I remember some many years ago I tried to illustrate that very clause in this way, and I think I can illustrate it now with something more up to date in the same connection. Quite recently a man in South Africa died who had become very greatly beloved by this country and many others, highly respected, and regarded as a great leader and a worthy man. His name was Smuts. There was a time when, as he was then known, General Smuts, was the sworn enemy of this country, and some of us well remember the days of the Boer war, and how Smuts figured in it with his colleague, General Botha. Well, what ravages they wrought! How they nearly brought this proud country to its knees, but then this country won the Boer War. It was a sorry win, but it was a win. They were conquered, but that was not the end. These men were still suffering, smarting in spirit, still enemies, but this country went to work so wisely, so generously, so understandingly in the clearing up of the situation that gradually those men were won right over onto the side of this country. And instead of remaining just conquered, they added their full weight and strength to the benefit of this country. The enemy was not only a conquered enemy, but all his power was brought in the favour of the former foe, in the favour of the conqueror, and that is being more than conqueror. If you cannot only quench and subdue your enemy, but also take hold of your enemy and make him serve your ends, that is being more than conqueror, and that is the story here.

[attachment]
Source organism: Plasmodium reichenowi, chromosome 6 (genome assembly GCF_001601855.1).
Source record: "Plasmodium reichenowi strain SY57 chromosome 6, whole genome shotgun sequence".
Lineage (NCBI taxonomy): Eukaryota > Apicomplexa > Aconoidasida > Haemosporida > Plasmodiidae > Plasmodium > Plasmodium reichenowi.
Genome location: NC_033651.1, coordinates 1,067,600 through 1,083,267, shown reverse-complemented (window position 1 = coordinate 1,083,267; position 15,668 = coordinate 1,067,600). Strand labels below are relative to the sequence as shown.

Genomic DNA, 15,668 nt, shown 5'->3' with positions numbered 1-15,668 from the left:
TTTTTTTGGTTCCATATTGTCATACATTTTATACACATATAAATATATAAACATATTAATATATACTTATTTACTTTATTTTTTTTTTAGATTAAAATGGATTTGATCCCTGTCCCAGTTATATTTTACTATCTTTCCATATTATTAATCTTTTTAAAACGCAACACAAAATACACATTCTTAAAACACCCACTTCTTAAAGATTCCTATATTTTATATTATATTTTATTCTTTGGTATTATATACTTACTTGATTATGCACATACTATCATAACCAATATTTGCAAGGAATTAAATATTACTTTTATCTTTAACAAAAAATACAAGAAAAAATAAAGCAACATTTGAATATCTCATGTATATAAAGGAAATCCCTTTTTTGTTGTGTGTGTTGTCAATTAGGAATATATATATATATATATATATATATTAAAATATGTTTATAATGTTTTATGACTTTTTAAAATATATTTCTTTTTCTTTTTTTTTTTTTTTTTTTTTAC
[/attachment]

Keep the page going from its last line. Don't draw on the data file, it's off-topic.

We are more than conquerors. How? Why? The very things that have been against us are being used by Divine grace and love to bring about the things against which they were set. They are fulfilling the very purpose which they set out to frustrate. "I would have you know" said the apostle, "that the things which have happened unto me have fallen out rather unto the progress of the gospel" (Phil. 1:12), and they were pretty hard things. You see, there is the coming in of this exceeding great power through the grace of God, which robs the enemy of his power to do harm, and makes his work do good. That is something transcendent; that is something exceeding great.

The Power of God's Grace Over Against Sin

And so it is with one great enemy. Is it not wonderful that the apostle uses this very word in that connection? "Where sin abounded, grace did abound more exceedingly" (Rom. 5:20). Oh, sin, then - that dark, sinister, evil, destructive thing - has been taken hold of to bring out the greatness of God's grace. It has not left everything desolate and barren. It has been taken hold of by God as the very ground and occasion for showing how great His grace is. Sin abounded, and, oh, yes, that is a tremendous thing, but grace did exceedingly abound. This exceeding great power coming through grace has brought us to that place, has it not? Is it not something very great to discover the grace of God, the love of God? Oh yes, it is a very great thing to find out the heart of God, and we have found it out by the way in which He has handled sin.